I cannot pretend that the Bharat banking operations will contribute meaningfully to the overall profits of the bank. Each branch ecosystem may not be immediately profitable, but it becomes profitable fairly quickly. You break even because you are confident about making a lending proposition available in a risk-mitigated manner and that makes the whole economics of the ecosystem viable.

We are excited and confident that over a three-to-five-year horizon, a bulk of our customers will come from the Bharat banking division even though a bulk of the revenues and profits will come from the corporate and wholesale bank.

What will be the branch mix between rural and urban?

I’ve given you a sense of it. At the start, 15 of our branches will be Bharat banking and only five will be in the usual metros. This balance may not remain as skewed but our branch expansion in urban India will be much more parsimonious than the branch expansion in rural India. The distribution of branches in these areas will be much more than what a mere compliance mindset would require.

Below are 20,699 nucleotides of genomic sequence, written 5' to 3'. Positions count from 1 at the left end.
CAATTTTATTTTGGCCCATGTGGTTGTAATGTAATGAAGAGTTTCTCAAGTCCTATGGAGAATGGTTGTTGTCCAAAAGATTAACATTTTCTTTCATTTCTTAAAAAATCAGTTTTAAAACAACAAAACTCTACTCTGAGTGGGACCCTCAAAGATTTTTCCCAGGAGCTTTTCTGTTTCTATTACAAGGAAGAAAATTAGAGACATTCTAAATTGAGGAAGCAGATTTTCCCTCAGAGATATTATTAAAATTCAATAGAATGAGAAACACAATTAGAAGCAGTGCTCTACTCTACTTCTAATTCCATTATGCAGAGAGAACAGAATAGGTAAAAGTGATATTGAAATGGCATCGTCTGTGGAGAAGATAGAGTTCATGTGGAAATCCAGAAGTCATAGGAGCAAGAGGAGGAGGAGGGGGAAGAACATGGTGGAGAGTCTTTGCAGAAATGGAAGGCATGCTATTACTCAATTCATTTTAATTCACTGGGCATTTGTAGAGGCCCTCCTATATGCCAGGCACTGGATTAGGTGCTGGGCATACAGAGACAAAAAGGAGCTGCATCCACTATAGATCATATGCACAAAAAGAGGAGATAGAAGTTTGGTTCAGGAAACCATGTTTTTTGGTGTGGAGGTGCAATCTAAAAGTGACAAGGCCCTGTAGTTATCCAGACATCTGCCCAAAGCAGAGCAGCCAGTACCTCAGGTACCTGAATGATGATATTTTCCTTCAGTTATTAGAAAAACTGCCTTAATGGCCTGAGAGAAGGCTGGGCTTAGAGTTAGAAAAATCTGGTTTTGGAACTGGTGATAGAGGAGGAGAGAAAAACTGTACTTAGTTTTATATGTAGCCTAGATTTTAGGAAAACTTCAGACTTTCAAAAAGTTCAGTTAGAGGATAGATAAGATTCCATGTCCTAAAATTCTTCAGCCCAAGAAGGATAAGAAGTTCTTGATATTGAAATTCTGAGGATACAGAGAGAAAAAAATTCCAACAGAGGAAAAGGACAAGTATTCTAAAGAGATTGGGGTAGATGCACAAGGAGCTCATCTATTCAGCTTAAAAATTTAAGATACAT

There was an issue with the tax-free bonds you had issued a few years ago. You want to transfer them to the bank but the finance ministry is not in favour of it. What is the latest update?

There has been a lot of exchange of information with the finance ministry. The Madras high court has examined everything and we don’t expect any difficulties. We are now looking pretty set to transfer these bonds.

RBI requires everything to be transferred but the only issue was how does one repay the bonds. We have no problems servicing the debt of these bond holders from either the bank or even IDFC because we are only talking about 2,800 crore. Both the balance sheets are strong and either of them can pay back. IDFC can also stand guarantee and the bank can take over the entire liability and pay it off.

The first tranche completes five years in December. The most likely outcome is the debt will get transferred to the bank.